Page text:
Tech giant Asus is taking on the Raspberry Pi with its own DIY-friendly single-board computer that’s said to offer 4K video playback and 24-bit audio support in exchange for a hefty £55 price tag.
Dubbed the “Asus 90MB0QY1-M0EAY0 Tinker Board,” or (thankfully) the “Tinker Board” for short, the 8.5cm by 5.3cm computer features a quad-core Arm Cortex A17 CPU running at 1.8GHz, ARM Mali-T764 GPU, and 2GB of DDR3 memory. The most recent revision of the Raspberry Pi, the Raspberry Pi 3 Model B, sports a 64-bit Cortex A53 quad-core processor. The A17 in the Tinker Board only supports 32-bit instructions.
However, the Mali-T764 GPU inside the Tinker Board is more powerful than the Broadcom VideoCore IV inside the Pi 3. There’s hardware support for H.265 4K decoding instead of just 1080p, and Asus claims it pulls in almost double the benchmark score in Geekbench, which should equate to better 3D performance. Other niceties include gigabit Ethernet, support for SDIO 3.0, and swappable antennas for the built-in 802.11 b/g/n Wi-Fi module.
Both single-board computers are almost exactly the same size, and at first glance it appears that the GPIO pins and mounting holes are in the same positions, suggesting the Tinker Board wants to be a drop-in replacement for the Raspberry Pi.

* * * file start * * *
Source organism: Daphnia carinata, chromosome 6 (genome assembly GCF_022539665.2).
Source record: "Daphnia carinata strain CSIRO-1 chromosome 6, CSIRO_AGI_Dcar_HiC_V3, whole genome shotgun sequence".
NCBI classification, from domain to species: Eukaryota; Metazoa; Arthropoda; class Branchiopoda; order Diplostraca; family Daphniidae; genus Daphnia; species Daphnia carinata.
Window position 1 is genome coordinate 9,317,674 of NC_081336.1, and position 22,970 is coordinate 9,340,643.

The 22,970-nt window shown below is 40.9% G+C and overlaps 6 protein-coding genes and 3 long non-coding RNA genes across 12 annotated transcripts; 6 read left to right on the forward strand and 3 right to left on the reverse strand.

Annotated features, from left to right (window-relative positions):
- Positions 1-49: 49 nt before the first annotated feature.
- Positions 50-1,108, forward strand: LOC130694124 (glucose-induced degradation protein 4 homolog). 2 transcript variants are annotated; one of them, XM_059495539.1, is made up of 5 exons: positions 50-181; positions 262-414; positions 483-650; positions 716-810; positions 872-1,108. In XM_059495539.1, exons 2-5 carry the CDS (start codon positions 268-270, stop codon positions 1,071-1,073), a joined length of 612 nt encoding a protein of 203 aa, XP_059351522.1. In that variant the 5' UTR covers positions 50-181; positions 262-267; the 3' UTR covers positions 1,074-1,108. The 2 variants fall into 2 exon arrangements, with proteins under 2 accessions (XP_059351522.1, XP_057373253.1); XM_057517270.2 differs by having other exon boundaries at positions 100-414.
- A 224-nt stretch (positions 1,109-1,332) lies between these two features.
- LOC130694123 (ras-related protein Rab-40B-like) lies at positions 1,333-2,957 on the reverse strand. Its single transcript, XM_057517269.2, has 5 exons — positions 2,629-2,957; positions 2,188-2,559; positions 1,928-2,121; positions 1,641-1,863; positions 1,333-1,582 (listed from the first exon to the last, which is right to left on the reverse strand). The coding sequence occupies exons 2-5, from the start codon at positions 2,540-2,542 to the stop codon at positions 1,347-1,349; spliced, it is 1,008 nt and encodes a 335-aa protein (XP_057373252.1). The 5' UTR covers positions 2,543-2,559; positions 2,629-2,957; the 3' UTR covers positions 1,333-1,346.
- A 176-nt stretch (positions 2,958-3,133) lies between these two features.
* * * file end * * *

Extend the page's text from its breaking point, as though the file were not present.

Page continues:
Despite the Tinker Board’s support for 4K video, it’s worth noting that while you can watch any 4K videos you’ve downloaded/created with H.264 or H.265 encoding (also known as High Efficiency Video Coding), Netflix streaming is still off the table. Currently, only Intel Kaby Lake and Windows 10-based PCs sport the necessary DRM-decoding hardware and software to stream 4K Netflix, leaving dedicated streamers like the Chromecast Ultra or Nvidia Shield the only other option.
Asus has released its own OS for the Tinker Board, which is based upon the same Debian distribution as the Raspberry Pi OS. It also claims to be working on support for the likes of Ubuntu, OpenSUSE, and Kodi, but has offered no release date. A large part of the appeal of the Raspberry Pi is its software support and community, which is expected to grow further following the release of the PIXEL Linux desktop for x86 PCs. Asus, on the other hand, will be starting its community from scratch.
This post originated on Ars Technica UK